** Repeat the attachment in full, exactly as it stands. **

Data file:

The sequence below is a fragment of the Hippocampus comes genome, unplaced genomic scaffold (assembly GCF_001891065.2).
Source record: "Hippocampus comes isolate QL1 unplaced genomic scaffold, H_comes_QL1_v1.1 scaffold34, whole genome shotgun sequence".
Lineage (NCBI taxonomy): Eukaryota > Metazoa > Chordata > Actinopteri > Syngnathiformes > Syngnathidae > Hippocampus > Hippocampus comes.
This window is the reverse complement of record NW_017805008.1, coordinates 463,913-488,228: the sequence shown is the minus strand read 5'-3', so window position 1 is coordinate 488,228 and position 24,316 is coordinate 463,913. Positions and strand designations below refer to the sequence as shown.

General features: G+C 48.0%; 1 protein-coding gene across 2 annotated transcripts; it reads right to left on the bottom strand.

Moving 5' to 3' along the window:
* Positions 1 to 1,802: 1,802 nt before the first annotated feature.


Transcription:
The sequence below is a fragment of the Hippocampus comes genome, unplaced genomic scaffold (assembly GCF_001891065.2).
Source record: "Hippocampus comes isolate QL1 unplaced genomic scaffold, H_comes_QL1_v1.1 scaffold34, whole genome shotgun sequence".
Lineage (NCBI taxonomy): Eukaryota > Metazoa > Chordata > Actinopteri > Syngnathiformes > Syngnathidae > Hippocampus > Hippocampus comes.
This window is the reverse complement of record NW_017805008.1, coordinates 463,913-488,228: the sequence shown is the minus strand read 5'-3', so window position 1 is coordinate 488,228 and position 24,316 is coordinate 463,913. Positions and strand designations below refer to the sequence as shown.

General features: G+C 48.0%; 1 protein-coding gene across 2 annotated transcripts; it reads right to left on the bottom strand.

Moving 5' to 3' along the window:
* Positions 1 to 1,802: 1,802 nt before the first annotated feature.